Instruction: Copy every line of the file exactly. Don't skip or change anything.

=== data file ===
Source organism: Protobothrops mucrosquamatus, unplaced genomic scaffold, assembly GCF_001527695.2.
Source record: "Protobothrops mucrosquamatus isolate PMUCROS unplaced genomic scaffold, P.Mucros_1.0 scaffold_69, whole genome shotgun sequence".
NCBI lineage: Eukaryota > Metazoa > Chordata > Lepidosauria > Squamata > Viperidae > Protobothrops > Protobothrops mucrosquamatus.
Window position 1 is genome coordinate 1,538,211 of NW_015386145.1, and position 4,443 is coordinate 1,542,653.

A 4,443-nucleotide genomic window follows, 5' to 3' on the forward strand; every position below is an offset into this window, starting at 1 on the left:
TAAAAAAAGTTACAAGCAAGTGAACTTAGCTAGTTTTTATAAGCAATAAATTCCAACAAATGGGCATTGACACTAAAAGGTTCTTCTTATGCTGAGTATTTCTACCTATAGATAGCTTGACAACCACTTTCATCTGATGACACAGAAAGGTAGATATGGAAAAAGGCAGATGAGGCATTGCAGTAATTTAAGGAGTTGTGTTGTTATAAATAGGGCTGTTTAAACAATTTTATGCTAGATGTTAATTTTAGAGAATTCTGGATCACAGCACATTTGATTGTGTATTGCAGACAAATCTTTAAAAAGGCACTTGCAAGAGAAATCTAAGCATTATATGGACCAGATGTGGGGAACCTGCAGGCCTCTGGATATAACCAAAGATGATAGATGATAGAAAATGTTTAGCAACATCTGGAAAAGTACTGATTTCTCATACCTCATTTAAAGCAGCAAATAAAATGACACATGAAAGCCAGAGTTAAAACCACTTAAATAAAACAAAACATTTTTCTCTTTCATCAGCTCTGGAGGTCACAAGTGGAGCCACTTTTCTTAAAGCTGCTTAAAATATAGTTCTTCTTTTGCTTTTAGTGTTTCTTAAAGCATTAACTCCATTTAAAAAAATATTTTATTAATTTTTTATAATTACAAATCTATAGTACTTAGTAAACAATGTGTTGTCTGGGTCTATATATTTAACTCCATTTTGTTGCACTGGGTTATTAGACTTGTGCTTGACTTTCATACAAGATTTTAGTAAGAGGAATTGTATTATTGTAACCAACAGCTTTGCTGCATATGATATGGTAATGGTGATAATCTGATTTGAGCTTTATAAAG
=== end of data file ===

Source organism: Protobothrops mucrosquamatus, unplaced genomic scaffold, assembly GCF_001527695.2.
Source record: "Protobothrops mucrosquamatus isolate PMUCROS unplaced genomic scaffold, P.Mucros_1.0 scaffold_69, whole genome shotgun sequence".
NCBI lineage: Eukaryota > Metazoa > Chordata > Lepidosauria > Squamata > Viperidae > Protobothrops > Protobothrops mucrosquamatus.
Window position 1 is genome coordinate 1,538,211 of NW_015386145.1, and position 4,443 is coordinate 1,542,653.

A 4,443-nucleotide genomic window follows, 5' to 3' on the forward strand; every position below is an offset into this window, starting at 1 on the left:
TAAAAAAAGTTACAAGCAAGTGAACTTAGCTAGTTTTTATAAGCAATAAATTCCAACAAATGGGCATTGACACTAAAAGGTTCTTCTTATGCTGAGTATTTCTACCTATAGATAGCTTGACAACCACTTTCATCTGATGACACAGAAAGGTAGATATGGAAAAAGGCAGATGAGGCATTGCAGTAATTTAAGGAGTTGTGTTGTTATAAATAGGGCTGTTTAAACAATTTTATGCTAGATGTTAATTTTAGAGAATTCTGGATCACAGCACATTTGATTGTGTATTGCAGACAAATCTTTAAAAAGGCACTTGCAAGAGAAATCTAAGCATTATATGGACCAGATGTGGGGAACCTGCAGGCCTCTGGATATAACCAAAGATGATAGATGATAGAAAATGTTTAGCAACATCTGGAAAAGTACTGATTTCTCATACCTCATTTAAAGCAGCAAATAAAATGACACATGAAAGCCAGAGTTAAAACCACTTAAATAAAACAAAACATTTTTCTCTTTCATCAGCTCTGGAGGTCACAAGTGGAGCCACTTTTCTTAAAGCTGCTTAAAATATAGTTCTTCTTTTGCTTTTAGTGTTTCTTAAAGCATTAACTCCATTTAAAAAAATATTTTATTAATTTTTTATAATTACAAATCTATAGTACTTAGTAAACAATGTGTTGTCTGGGTCTATATATTTAACTCCATTTTGTTGCACTGGGTTATTAGACTTGTGCTTGACTTTCATACAAGATTTTAGTAAGAGGAATTGTATTATTGTAACCAACAGCTTTGCTGCATATGATATGGTAATGGTGATAATCTGATTTGAGCTTTATAAAG